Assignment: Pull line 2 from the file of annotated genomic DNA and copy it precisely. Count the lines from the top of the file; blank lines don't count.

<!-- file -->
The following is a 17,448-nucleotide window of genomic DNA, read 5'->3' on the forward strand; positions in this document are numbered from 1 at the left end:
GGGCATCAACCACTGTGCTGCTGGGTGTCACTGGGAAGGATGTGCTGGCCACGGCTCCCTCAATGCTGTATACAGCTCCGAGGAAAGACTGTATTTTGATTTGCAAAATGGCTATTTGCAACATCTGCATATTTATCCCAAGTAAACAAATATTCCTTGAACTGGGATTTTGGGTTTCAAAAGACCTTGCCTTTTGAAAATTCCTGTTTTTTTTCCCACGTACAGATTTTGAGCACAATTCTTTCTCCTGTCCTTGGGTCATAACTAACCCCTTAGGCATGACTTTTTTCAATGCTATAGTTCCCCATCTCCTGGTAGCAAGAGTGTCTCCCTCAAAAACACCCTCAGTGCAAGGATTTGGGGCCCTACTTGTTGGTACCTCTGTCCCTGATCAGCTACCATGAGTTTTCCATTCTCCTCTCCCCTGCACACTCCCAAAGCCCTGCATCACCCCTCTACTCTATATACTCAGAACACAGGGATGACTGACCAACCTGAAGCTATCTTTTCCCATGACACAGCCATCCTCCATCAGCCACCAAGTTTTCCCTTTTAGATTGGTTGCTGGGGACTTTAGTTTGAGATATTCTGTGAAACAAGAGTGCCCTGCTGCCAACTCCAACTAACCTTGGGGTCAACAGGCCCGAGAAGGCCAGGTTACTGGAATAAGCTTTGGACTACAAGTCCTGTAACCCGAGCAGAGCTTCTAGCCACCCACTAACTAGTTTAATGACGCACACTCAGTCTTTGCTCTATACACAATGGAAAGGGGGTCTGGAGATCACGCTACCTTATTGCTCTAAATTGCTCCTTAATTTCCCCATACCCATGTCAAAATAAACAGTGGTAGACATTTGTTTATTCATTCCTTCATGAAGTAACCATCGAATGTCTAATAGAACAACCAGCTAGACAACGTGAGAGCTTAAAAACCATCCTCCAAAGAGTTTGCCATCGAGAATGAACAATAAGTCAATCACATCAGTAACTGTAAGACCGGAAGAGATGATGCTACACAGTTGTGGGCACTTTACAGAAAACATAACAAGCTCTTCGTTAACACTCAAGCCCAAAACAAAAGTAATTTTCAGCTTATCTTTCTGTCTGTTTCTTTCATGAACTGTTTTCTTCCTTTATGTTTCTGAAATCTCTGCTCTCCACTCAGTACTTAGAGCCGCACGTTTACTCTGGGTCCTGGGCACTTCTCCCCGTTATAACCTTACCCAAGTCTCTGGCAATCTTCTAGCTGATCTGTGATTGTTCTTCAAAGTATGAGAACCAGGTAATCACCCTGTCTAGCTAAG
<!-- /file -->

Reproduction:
GGGCATCAACCACTGTGCTGCTGGGTGTCACTGGGAAGGATGTGCTGGCCACGGCTCCCTCAATGCTGTATACAGCTCCGAGGAAAGACTGTATTTTGATTTGCAAAATGGCTATTTGCAACATCTGCATATTTATCCCAAGTAAACAAATATTCCTTGAACTGGGATTTTGGGTTTCAAAAGACCTTGCCTTTTGAAAATTCCTGTTTTTTTTCCCACGTACAGATTTTGAGCACAATTCTTTCTCCTGTCCTTGGGTCATAACTAACCCCTTAGGCATGACTTTTTTCAATGCTATAGTTCCCCATCTCCTGGTAGCAAGAGTGTCTCCCTCAAAAACACCCTCAGTGCAAGGATTTGGGGCCCTACTTGTTGGTACCTCTGTCCCTGATCAGCTACCATGAGTTTTCCATTCTCCTCTCCCCTGCACACTCCCAAAGCCCTGCATCACCCCTCTACTCTATATACTCAGAACACAGGGATGACTGACCAACCTGAAGCTATCTTTTCCCATGACACAGCCATCCTCCATCAGCCACCAAGTTTTCCCTTTTAGATTGGTTGCTGGGGACTTTAGTTTGAGATATTCTGTGAAACAAGAGTGCCCTGCTGCCAACTCCAACTAACCTTGGGGTCAACAGGCCCGAGAAGGCCAGGTTACTGGAATAAGCTTTGGACTACAAGTCCTGTAACCCGAGCAGAGCTTCTAGCCACCCACTAACTAGTTTAATGACGCACACTCAGTCTTTGCTCTATACACAATGGAAAGGGGGTCTGGAGATCACGCTACCTTATTGCTCTAAATTGCTCCTTAATTTCCCCATACCCATGTCAAAATAAACAGTGGTAGACATTTGTTTATTCATTCCTTCATGAAGTAACCATCGAATGTCTAATAGAACAACCAGCTAGACAACGTGAGAGCTTAAAAACCATCCTCCAAAGAGTTTGCCATCGAGAATGAACAATAAGTCAATCACATCAGTAACTGTAAGACCGGAAGAGATGATGCTACACAGTTGTGGGCACTTTACAGAAAACATAACAAGCTCTTCGTTAACACTCAAGCCCAAAACAAAAGTAATTTTCAGCTTATCTTTCTGTCTGTTTCTTTCATGAACTGTTTTCTTCCTTTATGTTTCTGAAATCTCTGCTCTCCACTCAGTACTTAGAGCCGCACGTTTACTCTGGGTCCTGGGCACTTCTCCCCGTTATAACCTTACCCAAGTCTCTGGCAATCTTCTAGCTGATCTGTGATTGTTCTTCAAAGTATGAGAACCAGGTAATCACCCTGTCTAGCTAAG